Here you can see how SharePoint is looking up the value for "Today"
private static string GetTodayValue(string token, IReadOnlyPropertyCollection queryProperties)
string parameterNameFromToken = QueryTemplateHelper.GetParameterNameFromToken(token);
DateTime dateTime = DateTime.Now;
if (queryProperties != null && queryProperties.ContainsKey(parameterNameFromToken))
object obj = queryProperties[parameterNameFromToken];
if (obj is DateTime)
dateTime = (DateTime) obj;
else if (obj is string)
dateTime = DateTime.Parse((string) obj, (IFormatProvider) CultureInfo.InvariantCulture);
char chArray = new char
token = token.Trim(chArray).Trim();
string s = token.Substring(5);
int result = 0;
if (int.TryParse(s, out result))
return dateTime.AddDays((double) result).ToString("yyyy-MM-dd", (IFormatProvider) CultureInfo.InvariantCulture);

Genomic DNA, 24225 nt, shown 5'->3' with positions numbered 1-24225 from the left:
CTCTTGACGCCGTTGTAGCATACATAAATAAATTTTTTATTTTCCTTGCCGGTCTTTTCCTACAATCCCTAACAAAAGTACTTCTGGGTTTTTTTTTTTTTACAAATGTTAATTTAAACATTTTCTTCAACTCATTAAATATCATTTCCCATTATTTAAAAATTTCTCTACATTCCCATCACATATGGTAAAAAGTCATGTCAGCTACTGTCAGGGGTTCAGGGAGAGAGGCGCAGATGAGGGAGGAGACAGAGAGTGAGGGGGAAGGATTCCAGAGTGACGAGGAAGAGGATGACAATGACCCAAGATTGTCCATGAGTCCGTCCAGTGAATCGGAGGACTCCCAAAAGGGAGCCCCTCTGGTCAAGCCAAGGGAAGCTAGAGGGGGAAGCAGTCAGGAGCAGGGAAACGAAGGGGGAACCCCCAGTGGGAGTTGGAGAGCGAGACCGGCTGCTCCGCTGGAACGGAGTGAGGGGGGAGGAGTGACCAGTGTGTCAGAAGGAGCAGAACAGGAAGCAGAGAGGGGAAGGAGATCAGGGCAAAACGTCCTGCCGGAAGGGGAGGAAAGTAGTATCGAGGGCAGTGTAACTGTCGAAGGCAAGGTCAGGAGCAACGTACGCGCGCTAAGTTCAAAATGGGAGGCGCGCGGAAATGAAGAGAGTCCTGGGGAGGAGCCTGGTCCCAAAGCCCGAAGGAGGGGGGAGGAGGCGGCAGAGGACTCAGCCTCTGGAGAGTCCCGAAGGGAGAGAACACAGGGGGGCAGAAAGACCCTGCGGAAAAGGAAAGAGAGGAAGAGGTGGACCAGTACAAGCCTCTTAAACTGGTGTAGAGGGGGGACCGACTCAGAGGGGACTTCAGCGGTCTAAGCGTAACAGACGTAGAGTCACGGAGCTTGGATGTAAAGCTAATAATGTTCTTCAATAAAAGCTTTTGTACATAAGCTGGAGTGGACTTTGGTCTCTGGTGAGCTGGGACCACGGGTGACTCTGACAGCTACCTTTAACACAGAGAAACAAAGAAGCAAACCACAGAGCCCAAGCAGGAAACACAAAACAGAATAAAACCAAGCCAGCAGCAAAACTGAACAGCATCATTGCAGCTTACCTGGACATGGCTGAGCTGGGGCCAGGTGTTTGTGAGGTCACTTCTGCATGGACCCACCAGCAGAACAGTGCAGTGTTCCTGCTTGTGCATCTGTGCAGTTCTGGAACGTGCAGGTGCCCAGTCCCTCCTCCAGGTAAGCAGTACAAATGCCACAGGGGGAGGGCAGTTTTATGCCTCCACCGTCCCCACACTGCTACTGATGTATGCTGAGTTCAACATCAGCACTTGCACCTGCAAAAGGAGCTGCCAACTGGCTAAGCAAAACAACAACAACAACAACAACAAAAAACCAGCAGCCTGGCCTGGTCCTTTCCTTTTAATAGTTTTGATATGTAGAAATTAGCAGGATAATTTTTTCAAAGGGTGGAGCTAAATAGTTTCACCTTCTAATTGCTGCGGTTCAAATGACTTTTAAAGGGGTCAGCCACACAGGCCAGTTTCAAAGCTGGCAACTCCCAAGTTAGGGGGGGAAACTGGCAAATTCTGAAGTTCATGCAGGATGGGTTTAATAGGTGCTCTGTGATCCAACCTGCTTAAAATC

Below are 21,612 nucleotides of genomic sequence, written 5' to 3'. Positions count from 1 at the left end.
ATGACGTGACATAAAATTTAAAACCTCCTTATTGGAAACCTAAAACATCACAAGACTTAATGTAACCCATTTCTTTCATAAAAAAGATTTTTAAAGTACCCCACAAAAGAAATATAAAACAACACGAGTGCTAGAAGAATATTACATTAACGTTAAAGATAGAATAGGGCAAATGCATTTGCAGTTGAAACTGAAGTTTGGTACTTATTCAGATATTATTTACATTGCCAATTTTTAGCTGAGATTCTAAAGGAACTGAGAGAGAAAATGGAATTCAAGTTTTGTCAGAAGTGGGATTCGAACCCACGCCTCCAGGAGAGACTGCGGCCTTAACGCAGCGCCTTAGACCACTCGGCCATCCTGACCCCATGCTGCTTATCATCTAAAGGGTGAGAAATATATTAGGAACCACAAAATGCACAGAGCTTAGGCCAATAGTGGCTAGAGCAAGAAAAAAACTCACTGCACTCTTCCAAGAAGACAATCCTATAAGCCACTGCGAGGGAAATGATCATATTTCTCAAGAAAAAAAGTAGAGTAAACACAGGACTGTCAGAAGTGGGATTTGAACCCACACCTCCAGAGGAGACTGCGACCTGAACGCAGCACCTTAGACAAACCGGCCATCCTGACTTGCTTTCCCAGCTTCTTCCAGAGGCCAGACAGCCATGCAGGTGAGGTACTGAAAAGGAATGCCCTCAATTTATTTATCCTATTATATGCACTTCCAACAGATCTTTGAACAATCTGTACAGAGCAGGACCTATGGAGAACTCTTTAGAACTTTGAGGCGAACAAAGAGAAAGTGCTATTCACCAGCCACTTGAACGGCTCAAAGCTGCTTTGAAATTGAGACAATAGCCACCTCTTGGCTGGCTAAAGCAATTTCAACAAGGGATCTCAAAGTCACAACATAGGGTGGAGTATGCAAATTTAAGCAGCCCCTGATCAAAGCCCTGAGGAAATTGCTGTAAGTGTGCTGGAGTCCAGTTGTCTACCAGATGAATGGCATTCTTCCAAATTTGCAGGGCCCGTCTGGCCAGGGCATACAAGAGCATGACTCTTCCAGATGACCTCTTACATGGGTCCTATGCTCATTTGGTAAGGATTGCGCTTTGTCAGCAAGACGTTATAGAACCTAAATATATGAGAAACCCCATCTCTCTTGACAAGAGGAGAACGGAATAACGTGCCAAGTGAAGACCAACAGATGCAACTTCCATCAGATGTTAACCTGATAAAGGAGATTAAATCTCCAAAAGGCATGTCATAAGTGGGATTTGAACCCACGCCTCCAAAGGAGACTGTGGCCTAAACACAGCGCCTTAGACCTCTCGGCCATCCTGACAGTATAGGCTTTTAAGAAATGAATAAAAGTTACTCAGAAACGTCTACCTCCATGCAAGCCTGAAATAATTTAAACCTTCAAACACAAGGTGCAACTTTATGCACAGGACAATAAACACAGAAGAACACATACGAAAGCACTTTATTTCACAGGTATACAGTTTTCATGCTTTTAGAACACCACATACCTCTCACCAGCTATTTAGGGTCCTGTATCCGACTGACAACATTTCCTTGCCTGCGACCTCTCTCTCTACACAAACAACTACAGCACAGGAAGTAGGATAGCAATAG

return dateTime.ToString("yyyy-MM-dd", (IFormatProvider) CultureInfo.InvariantCulture);
As you can see, they do nothing else (besides some minor sideways) than taking DateTime.Now and writing the Date-Portion as string to the query.
Having in mind that SharePoint stores (and finds) all Dates in UTC, the fact that "Today" is replaced by DateTime.Now´s Date makes using it totally worthless.
In my opinion the code should be something like
DateTime.Today.ToUniversalTime.ToString("yyyy-MM-dd"). And even that would work only for date-only fields. If they Metadata should also respect Time for the user, the "Today" replacement would have to respect overlapping of days (e.g. 11.05.2015 23:00:00 - 12.05.2015 23:00:00). However in current implementation in most cases it would deliver wrong (or not as expected) results, as long as you are not using UTC0 g.
If I set a Date-Metadata for today, 12.05.2015. As we do have UTC+1, SharePoint stores the date for 11.05.2015 23:00:00. If I do a search with the "Today" Option, I wont find it, because today searches for 12.5.2015.